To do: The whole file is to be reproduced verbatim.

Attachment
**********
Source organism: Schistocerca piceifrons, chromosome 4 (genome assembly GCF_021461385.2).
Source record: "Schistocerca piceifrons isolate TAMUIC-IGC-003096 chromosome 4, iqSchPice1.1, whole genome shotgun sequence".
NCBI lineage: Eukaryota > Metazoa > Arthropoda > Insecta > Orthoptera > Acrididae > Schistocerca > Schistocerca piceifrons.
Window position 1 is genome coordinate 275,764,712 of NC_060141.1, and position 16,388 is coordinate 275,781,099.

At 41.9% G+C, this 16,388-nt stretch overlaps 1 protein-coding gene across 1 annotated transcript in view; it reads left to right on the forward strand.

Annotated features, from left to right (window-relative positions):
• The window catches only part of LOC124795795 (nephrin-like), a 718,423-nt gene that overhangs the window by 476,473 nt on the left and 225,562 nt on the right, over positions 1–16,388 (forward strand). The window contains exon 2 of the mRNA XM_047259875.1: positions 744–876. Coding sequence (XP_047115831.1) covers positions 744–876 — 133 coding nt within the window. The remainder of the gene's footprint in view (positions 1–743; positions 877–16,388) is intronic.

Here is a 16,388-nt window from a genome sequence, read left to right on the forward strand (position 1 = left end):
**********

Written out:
Source organism: Schistocerca piceifrons, chromosome 4 (genome assembly GCF_021461385.2).
Source record: "Schistocerca piceifrons isolate TAMUIC-IGC-003096 chromosome 4, iqSchPice1.1, whole genome shotgun sequence".
NCBI lineage: Eukaryota > Metazoa > Arthropoda > Insecta > Orthoptera > Acrididae > Schistocerca > Schistocerca piceifrons.
Window position 1 is genome coordinate 275,764,712 of NC_060141.1, and position 16,388 is coordinate 275,781,099.

At 41.9% G+C, this 16,388-nt stretch overlaps 1 protein-coding gene across 1 annotated transcript in view; it reads left to right on the forward strand.

Annotated features, from left to right (window-relative positions):
• The window catches only part of LOC124795795 (nephrin-like), a 718,423-nt gene that overhangs the window by 476,473 nt on the left and 225,562 nt on the right, over positions 1–16,388 (forward strand). The window contains exon 2 of the mRNA XM_047259875.1: positions 744–876. Coding sequence (XP_047115831.1) covers positions 744–876 — 133 coding nt within the window. The remainder of the gene's footprint in view (positions 1–743; positions 877–16,388) is intronic.

Here is a 16,388-nt window from a genome sequence, read left to right on the forward strand (position 1 = left end):